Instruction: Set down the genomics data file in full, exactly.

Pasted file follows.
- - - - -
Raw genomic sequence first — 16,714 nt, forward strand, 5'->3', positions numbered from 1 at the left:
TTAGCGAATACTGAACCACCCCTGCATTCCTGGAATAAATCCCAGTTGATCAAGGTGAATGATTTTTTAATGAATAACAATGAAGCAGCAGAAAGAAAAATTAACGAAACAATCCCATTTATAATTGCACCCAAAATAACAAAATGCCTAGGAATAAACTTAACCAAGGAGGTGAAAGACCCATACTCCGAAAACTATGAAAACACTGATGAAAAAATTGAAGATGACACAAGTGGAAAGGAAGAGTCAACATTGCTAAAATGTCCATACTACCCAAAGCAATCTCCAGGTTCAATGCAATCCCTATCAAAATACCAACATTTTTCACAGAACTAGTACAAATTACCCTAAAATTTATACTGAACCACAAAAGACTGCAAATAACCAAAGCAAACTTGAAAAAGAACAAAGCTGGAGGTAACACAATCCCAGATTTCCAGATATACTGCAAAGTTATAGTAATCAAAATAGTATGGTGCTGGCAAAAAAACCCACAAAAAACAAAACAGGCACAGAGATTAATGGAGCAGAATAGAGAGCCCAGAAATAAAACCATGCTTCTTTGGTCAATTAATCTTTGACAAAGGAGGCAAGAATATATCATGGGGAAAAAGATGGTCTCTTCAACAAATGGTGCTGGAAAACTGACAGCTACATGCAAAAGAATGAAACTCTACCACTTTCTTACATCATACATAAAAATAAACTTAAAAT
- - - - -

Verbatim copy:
Raw genomic sequence first — 16,714 nt, forward strand, 5'->3', positions numbered from 1 at the left:
TTAGCGAATACTGAACCACCCCTGCATTCCTGGAATAAATCCCAGTTGATCAAGGTGAATGATTTTTTAATGAATAACAATGAAGCAGCAGAAAGAAAAATTAACGAAACAATCCCATTTATAATTGCACCCAAAATAACAAAATGCCTAGGAATAAACTTAACCAAGGAGGTGAAAGACCCATACTCCGAAAACTATGAAAACACTGATGAAAAAATTGAAGATGACACAAGTGGAAAGGAAGAGTCAACATTGCTAAAATGTCCATACTACCCAAAGCAATCTCCAGGTTCAATGCAATCCCTATCAAAATACCAACATTTTTCACAGAACTAGTACAAATTACCCTAAAATTTATACTGAACCACAAAAGACTGCAAATAACCAAAGCAAACTTGAAAAAGAACAAAGCTGGAGGTAACACAATCCCAGATTTCCAGATATACTGCAAAGTTATAGTAATCAAAATAGTATGGTGCTGGCAAAAAAACCCACAAAAAACAAAACAGGCACAGAGATTAATGGAGCAGAATAGAGAGCCCAGAAATAAAACCATGCTTCTTTGGTCAATTAATCTTTGACAAAGGAGGCAAGAATATATCATGGGGAAAAAGATGGTCTCTTCAACAAATGGTGCTGGAAAACTGACAGCTACATGCAAAAGAATGAAACTCTACCACTTTCTTACATCATACATAAAAATAAACTTAAAAT